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COVID-19 Hospitalizations Among Incarcerated or Homeless People

COVID-19-infected people experiencing incarceration or homelessness in the US had higher rates of hospitalization and readmission than the general population.

In the US, people experiencing incarceration (PEI) and people experiencing homelessness (PEH) are more likely to contract COVID-19 due to congregate living and subpar vaccination rates. Many PEI and PEH are at heightened risk for severe COVID-19 disease do to underlying health conditions.

To better understand how COVID-19 affects these vulnerable populations, one study, published today in JAMA Network Open, compared hospitalization rates of PEI and PEH with the US general public.

The cross-sectional analysis utilized data from the Premier Healthcare Database, an all-payer, hospital-based, administrative database of hospital discharge records. The investigators included adults 18 and older who were evaluated in an emergency department or hospitalized and discharged from the study period April 1, 2020-June 30, 2021. The general population control group included all adults who contracted COVID-19 and were not identified as PEI or PEH.

The study population included a total of 3415 PEI and 9434 PEH who presented with COVID-19 at one of 800 included hospitals across the US. The investigators calculated hospitalization proportions and outcomes, including intensive care unit admission, invasive mechanical ventilation (IMV), mortality, length of stay, and readmission. They used multivariable regression to adjust for potential cofounders.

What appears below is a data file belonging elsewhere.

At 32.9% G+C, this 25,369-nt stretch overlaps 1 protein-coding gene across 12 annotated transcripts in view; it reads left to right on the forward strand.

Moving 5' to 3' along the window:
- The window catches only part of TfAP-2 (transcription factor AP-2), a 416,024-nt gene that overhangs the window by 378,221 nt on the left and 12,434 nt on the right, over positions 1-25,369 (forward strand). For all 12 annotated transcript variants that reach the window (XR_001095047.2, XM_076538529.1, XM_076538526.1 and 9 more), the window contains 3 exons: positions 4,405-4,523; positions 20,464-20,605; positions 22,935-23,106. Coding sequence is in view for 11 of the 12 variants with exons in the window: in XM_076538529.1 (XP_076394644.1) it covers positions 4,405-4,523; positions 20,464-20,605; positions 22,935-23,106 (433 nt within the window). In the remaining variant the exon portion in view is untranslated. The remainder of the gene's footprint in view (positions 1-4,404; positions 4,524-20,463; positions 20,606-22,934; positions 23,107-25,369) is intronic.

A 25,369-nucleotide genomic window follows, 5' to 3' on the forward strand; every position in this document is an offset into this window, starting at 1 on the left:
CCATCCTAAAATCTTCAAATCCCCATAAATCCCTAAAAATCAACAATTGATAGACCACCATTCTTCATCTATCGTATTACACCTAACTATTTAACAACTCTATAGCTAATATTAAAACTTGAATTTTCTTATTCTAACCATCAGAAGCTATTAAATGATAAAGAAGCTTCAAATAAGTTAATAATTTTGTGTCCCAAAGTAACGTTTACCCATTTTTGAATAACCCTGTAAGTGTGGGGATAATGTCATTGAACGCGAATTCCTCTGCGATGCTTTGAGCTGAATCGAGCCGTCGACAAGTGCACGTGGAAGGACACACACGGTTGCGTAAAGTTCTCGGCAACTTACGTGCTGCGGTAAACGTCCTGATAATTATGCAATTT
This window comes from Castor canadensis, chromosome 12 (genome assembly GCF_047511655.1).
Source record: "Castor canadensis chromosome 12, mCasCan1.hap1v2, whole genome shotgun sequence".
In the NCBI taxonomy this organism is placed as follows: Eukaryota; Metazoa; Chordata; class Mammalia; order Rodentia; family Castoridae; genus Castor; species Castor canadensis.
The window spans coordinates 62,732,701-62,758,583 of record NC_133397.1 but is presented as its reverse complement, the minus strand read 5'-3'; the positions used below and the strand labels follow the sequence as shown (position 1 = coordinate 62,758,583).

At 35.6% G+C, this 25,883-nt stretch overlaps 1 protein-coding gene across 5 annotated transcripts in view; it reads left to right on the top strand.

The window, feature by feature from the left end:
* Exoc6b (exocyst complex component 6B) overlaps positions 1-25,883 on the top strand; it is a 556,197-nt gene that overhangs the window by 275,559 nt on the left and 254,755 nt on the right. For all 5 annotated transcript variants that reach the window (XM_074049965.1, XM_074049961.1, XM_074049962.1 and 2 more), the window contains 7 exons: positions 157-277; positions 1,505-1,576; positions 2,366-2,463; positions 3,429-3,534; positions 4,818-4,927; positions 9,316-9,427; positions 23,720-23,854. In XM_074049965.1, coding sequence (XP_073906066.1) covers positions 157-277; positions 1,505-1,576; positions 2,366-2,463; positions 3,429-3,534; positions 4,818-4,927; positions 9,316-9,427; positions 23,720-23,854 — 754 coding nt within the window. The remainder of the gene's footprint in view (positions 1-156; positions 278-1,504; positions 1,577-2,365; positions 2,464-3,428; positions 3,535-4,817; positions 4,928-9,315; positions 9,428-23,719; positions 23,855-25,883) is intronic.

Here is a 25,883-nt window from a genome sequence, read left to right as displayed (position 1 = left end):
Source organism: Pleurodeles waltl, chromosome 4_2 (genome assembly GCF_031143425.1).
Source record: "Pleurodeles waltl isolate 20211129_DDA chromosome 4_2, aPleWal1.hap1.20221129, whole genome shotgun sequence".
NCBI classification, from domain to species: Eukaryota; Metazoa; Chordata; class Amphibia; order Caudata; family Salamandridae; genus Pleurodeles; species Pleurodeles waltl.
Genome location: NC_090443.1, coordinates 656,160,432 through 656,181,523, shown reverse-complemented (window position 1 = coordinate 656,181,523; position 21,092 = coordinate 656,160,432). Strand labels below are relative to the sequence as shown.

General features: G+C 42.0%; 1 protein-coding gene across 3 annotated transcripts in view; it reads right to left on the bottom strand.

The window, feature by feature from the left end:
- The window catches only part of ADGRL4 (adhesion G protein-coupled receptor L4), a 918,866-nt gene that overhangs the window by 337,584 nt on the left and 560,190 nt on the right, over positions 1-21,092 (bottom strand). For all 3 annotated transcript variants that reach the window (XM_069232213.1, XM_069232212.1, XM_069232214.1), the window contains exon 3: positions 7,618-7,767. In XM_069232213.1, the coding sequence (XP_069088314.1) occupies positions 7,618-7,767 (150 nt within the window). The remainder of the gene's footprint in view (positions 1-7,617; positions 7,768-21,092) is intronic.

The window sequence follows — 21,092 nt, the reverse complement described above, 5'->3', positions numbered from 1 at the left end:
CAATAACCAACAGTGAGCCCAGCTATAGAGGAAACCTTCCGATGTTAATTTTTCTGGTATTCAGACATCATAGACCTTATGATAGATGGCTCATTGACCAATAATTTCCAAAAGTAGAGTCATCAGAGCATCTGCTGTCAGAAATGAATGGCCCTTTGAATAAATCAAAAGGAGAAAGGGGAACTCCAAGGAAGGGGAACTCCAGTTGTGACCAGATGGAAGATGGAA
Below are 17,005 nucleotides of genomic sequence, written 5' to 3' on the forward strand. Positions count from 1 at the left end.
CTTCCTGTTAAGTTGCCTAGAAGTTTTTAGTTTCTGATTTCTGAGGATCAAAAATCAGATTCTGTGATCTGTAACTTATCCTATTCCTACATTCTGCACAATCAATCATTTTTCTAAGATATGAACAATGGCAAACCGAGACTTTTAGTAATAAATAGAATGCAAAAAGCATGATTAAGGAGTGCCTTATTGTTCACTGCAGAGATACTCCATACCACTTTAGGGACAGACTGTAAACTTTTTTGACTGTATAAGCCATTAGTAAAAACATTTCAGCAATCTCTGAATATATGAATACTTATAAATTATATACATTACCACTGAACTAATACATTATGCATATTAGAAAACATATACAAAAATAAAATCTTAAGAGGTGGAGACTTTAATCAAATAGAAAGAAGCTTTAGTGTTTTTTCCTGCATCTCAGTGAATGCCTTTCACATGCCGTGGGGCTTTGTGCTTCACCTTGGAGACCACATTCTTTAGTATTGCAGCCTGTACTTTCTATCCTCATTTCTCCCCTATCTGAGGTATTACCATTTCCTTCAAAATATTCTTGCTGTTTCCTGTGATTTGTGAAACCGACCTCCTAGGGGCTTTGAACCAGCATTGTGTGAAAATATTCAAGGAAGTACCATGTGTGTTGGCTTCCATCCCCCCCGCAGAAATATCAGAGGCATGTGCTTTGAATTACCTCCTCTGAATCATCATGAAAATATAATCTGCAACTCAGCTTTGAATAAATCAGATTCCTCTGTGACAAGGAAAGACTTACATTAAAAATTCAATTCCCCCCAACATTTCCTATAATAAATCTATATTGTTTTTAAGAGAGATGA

The results showed that PEI (63.5%) and PEH (64.5%) were hospitalized more frequently than the general population (49.7%). PEI and PEH hospitalizations were more common in younger, non-Hispanic Black men than in other population demographics.

While PEI had a higher frequency of IMV (18.9%) and mortality (14.2%), PEH had lower frequencies of IMV (10.0%) and mortality (5.4%) than the general public. Both PEI and PEH had longer average lengths of stay and higher rates of readmission than the control group.

The investigators concluded that the higher rates of hospitalizations among PEI and PEH indicate greater attention is needed to preventative measures and extraneous interventions in these populations. They recommended expanding medical respite to reduce hospitalizations in PEI and PEH.